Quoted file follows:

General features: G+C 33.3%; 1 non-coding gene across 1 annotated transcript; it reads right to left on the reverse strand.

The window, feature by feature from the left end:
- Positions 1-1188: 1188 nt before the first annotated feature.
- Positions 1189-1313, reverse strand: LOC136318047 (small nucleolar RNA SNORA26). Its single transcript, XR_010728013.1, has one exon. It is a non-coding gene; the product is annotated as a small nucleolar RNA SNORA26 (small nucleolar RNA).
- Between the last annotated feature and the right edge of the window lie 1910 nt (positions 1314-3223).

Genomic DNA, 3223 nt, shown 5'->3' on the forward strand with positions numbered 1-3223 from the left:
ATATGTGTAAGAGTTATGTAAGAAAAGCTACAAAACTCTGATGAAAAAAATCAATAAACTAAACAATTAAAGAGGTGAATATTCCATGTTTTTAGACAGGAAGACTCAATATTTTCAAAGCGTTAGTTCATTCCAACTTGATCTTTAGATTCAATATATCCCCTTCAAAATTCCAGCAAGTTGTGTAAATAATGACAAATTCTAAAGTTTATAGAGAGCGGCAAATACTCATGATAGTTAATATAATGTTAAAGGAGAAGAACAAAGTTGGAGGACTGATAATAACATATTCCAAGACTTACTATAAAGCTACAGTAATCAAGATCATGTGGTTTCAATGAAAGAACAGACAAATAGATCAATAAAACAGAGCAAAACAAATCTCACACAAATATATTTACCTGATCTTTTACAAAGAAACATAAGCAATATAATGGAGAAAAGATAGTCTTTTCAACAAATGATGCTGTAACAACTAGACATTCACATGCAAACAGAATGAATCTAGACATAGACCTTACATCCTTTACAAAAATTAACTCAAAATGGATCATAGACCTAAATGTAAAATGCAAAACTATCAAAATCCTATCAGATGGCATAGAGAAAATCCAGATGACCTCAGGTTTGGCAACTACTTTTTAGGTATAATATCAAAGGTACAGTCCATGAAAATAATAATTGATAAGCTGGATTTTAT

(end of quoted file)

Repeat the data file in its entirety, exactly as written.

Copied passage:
General features: G+C 33.3%; 1 non-coding gene across 1 annotated transcript; it reads right to left on the reverse strand.

The window, feature by feature from the left end:
- Positions 1-1188: 1188 nt before the first annotated feature.
- Positions 1189-1313, reverse strand: LOC136318047 (small nucleolar RNA SNORA26). Its single transcript, XR_010728013.1, has one exon. It is a non-coding gene; the product is annotated as a small nucleolar RNA SNORA26 (small nucleolar RNA).
- Between the last annotated feature and the right edge of the window lie 1910 nt (positions 1314-3223).

Genomic DNA, 3223 nt, shown 5'->3' on the forward strand with positions numbered 1-3223 from the left:
ATATGTGTAAGAGTTATGTAAGAAAAGCTACAAAACTCTGATGAAAAAAATCAATAAACTAAACAATTAAAGAGGTGAATATTCCATGTTTTTAGACAGGAAGACTCAATATTTTCAAAGCGTTAGTTCATTCCAACTTGATCTTTAGATTCAATATATCCCCTTCAAAATTCCAGCAAGTTGTGTAAATAATGACAAATTCTAAAGTTTATAGAGAGCGGCAAATACTCATGATAGTTAATATAATGTTAAAGGAGAAGAACAAAGTTGGAGGACTGATAATAACATATTCCAAGACTTACTATAAAGCTACAGTAATCAAGATCATGTGGTTTCAATGAAAGAACAGACAAATAGATCAATAAAACAGAGCAAAACAAATCTCACACAAATATATTTACCTGATCTTTTACAAAGAAACATAAGCAATATAATGGAGAAAAGATAGTCTTTTCAACAAATGATGCTGTAACAACTAGACATTCACATGCAAACAGAATGAATCTAGACATAGACCTTACATCCTTTACAAAAATTAACTCAAAATGGATCATAGACCTAAATGTAAAATGCAAAACTATCAAAATCCTATCAGATGGCATAGAGAAAATCCAGATGACCTCAGGTTTGGCAACTACTTTTTAGGTATAATATCAAAGGTACAGTCCATGAAAATAATAATTGATAAGCTGGATTTTAT